Review: Yakima FrontLoader Universal Bike Tray

If there’s one thing I can’t stand when it comes to bike racks, it’s proprietary parts. In the past, if you had a Thule base rack/crossbars you couldn’t run Yakima trays on that rack. Then thru axles came in and messed everything up, and you had to buy an adaptor to use your old trays …

If there’s one thing I can’t stand when it comes to bike racks, it’s proprietary parts. In the past, if you had a Thule base rack/crossbars you couldn’t run Yakima trays on that rack. Then thru axles came in and messed everything up, and you had to buy an adaptor to use your old trays with your new bike.

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The Yakima FrontLoader tray is here to lay all of my–and your–worries to rest.

First question: what kind of crossbars/racks does the FrontLoader work with?

Answer: it works with almost every kind of crossbar imaginable, without you having to do any complicated reconfiguring. I tested a pair of FrontLoaders using factory crossbars on my Sylvansport GO camper.

Second question: what kind of bikes does the tray fit?

Answer: it fits almost every standard-sized bicycle tire imaginable. The front wheel locking device is adjustable, and has different preset increments depending on your wheel size, ranging from 20″ up to 29″. Mountain bike or road, they’ll all work in this rack.

Note: it probably won’t work with a fat bike, unless perhaps you deflate your tires first–but I haven’t tried that yet.

In Real Life

Installing these trays on my Sylvansport GO was a cinch: I just spun the jaws open, clamped it down on the factory cross bars, and spun them shut. I also purchased locks for the trays (sold separately), and with a full set of locks installed the tray is locked to the rack and the bike is locked to the tray via a cable.

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Installing the bike in the tray is relatively simple, once you get the hang of it:

  1. Pull the front jaw forward so that the closure is in the open position.
  2. Flip down the red levers on the front jaw clamp, slide it into the correct position for your wheel size (as per the markings on the side of the jaw), and then click the red levers back up into place. (You only have to do this once unless you swap out bikes with different size wheels.)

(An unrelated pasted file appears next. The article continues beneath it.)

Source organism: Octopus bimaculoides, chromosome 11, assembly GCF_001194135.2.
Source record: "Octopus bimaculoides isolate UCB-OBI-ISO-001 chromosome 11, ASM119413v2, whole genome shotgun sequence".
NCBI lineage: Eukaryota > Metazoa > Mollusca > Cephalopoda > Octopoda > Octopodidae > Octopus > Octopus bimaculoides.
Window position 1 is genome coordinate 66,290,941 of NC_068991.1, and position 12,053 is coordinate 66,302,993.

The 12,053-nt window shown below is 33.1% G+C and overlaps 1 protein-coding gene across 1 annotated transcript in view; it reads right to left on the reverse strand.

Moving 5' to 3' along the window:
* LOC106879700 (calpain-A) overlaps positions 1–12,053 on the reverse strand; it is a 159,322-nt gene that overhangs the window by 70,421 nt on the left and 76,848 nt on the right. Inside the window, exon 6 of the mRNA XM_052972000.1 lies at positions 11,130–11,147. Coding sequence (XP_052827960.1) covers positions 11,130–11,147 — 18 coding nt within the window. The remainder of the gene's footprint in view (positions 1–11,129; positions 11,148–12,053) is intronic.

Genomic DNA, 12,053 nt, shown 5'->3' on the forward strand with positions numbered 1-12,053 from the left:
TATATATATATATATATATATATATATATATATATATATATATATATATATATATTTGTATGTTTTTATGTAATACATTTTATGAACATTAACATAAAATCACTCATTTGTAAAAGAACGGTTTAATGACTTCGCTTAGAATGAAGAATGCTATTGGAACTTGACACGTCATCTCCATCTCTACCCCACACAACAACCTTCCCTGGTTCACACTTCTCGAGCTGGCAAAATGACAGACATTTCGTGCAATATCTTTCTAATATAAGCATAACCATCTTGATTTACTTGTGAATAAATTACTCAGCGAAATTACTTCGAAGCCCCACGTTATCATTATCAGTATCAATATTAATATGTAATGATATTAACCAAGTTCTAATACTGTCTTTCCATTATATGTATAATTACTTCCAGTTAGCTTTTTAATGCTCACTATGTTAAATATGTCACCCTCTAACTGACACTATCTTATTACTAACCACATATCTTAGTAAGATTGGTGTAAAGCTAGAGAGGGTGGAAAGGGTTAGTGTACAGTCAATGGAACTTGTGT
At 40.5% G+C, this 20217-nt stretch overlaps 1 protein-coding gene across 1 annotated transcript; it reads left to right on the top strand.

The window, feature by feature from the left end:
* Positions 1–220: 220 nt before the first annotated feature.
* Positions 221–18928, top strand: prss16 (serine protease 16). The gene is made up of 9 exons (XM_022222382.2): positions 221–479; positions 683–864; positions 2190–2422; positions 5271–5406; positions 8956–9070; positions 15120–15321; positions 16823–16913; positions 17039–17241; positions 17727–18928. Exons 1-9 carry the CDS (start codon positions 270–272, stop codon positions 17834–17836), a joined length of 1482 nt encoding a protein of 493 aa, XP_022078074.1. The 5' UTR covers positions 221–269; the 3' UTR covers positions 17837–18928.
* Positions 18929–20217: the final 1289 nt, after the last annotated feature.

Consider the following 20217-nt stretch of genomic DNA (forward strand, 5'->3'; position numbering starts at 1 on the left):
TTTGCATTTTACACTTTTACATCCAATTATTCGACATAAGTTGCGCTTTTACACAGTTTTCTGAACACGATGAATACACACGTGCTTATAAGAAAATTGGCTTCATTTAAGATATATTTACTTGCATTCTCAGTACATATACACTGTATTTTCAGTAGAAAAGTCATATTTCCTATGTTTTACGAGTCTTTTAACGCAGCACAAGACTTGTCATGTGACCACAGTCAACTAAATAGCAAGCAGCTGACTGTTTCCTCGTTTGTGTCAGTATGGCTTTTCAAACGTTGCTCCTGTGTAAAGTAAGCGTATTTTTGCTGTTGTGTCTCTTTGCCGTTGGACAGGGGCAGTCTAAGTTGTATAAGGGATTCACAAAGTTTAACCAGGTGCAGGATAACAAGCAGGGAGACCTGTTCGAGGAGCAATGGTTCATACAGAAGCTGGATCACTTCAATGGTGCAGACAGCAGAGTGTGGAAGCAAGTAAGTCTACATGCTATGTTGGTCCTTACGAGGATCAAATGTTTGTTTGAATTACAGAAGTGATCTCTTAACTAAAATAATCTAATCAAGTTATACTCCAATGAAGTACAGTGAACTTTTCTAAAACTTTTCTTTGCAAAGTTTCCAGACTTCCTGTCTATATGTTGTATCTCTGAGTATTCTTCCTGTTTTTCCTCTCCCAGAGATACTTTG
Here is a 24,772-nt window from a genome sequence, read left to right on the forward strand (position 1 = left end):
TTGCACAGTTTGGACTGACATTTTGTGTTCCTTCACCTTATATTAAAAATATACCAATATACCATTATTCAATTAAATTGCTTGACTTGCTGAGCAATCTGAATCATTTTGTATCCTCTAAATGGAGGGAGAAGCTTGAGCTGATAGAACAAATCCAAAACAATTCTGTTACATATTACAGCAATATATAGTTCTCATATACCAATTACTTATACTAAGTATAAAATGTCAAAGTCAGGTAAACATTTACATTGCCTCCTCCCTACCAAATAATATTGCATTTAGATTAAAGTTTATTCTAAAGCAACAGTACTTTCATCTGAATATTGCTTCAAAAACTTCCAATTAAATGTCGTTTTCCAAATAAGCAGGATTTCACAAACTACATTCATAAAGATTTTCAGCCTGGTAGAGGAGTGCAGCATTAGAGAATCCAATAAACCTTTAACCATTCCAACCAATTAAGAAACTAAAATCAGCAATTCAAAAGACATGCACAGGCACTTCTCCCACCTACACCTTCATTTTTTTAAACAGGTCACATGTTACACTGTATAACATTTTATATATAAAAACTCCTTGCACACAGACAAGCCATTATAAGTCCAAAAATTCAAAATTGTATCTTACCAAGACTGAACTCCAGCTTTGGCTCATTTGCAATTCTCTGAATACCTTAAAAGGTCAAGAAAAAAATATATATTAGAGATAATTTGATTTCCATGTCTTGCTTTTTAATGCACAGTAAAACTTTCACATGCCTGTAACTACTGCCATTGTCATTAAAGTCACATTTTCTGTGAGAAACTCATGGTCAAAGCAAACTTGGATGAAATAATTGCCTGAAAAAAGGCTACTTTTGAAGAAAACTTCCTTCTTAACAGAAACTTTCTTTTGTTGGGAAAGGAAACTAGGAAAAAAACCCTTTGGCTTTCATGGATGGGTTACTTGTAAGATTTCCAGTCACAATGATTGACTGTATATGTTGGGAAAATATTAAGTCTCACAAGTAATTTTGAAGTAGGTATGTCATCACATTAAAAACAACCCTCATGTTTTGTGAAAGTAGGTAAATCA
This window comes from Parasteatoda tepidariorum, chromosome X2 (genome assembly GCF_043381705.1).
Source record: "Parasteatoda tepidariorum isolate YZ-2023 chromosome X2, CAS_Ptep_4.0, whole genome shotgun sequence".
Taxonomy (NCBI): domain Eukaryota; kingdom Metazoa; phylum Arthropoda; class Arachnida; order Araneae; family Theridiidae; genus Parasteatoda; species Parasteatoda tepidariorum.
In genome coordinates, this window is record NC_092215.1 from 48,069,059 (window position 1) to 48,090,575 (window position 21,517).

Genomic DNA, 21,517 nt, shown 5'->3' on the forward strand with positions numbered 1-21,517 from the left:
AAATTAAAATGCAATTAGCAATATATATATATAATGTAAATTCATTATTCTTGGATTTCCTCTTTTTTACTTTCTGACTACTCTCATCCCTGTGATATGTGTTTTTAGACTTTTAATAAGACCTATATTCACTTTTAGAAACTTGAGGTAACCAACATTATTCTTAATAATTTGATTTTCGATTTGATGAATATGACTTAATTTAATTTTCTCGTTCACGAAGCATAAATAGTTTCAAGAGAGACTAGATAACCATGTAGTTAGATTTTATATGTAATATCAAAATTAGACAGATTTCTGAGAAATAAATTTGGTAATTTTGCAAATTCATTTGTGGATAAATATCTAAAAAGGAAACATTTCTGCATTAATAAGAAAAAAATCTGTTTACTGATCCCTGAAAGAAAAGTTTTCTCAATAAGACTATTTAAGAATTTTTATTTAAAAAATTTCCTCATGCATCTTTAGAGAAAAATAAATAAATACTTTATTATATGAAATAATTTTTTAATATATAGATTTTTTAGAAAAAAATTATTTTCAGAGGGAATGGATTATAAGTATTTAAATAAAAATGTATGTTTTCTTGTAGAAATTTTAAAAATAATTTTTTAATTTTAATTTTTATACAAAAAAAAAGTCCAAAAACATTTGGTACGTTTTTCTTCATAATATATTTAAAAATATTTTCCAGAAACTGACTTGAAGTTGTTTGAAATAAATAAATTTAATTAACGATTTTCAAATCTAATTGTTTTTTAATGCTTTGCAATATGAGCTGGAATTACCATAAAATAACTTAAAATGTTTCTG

3. Spin the big red knob counter clockwise as far as possible (or as far as necessary, once you get the feel for it) to open the jaws up as wide as they can go.
  4. Set your bike on the tray, and put the front wheel on the solid-looking plastic piece.
  5. Pull the front wheel forward into the front arm as much as possible, and push the front arm up on the wheel as much as possible. This will allow the rear clamp to come up as far as possible, making a firm closure.
  6. Ensuring that the bike stays firmly forward in the jaw, spin down the red knob, and tighten it as much as possible. Spinning the red knob down brings the rear clamp up, which creates the final closure and pressure on the wheel.
  7. Finally, lightly strap in the rear wheel to keep it from coming off the rack. You may need to slide the strap closure up or down the tray to make it line up with the wheel.

And you’re done!

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While it took a few words to describe that process, in real life it’s painless, fast, and oh-so-easy. Seriously, the days of removing your front wheel and messing around with a quick release clamp on your fork drop outs are long gone, and I’m so thankful! Not only is it way easier and faster, but you don’t have to worry about backing over your wheel or having enough room in the vehicle for your wheel.

Since the trays were mounted on my camper, I did have some concern about the security of the bicycles when driving down rough mountain roads to reach the campground. Since the camper would bounce and jump over rocks and ruts, it would cause the bikes to sway a bit, seemingly precariously. However, they always stayed put, even after pulling the camper down roads that it probably shouldn’t have traveled down. 🙂

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Once you do reach pavement again, it’s a good idea to get out and check that red dial. After a lot of bouncing down backroads that dial can loosen up a bit, so just throw a few more twists in it to tighten it back down. Over the course of my test I found this to be less of an issue if I made doubly sure to pull the wheel tight into the front of the rack during the initial bike install (as mentioned above), but it’s not a bad idea to double check the tension on the red knob now and again.

You have to do it less frequently, but it’s a good idea to check the tension of the tray on the crossbars every now and then as well. During my initial tray install I found that I didn’t tighten them down quite enough, so the trays were sliding around a bit on the crossbars. They would never have come off, but for added security I’ve cranked they down as hard as possible, and have had no further issues with them.

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Bottom Line

The FrontLoader is a genius tray design that removes all of the headaches that I’ve previously associated with bike transport trays. Forget about compatibility issues. Forget about removing wheels. Forget about making sure it fits your bike. The FrontLoader just works, and Yakima’s quality construction ensures that it’ll just keep working for years to come!

MSRP: $179 per tray

Thanks to Yakima for providing the FrontLoader for review

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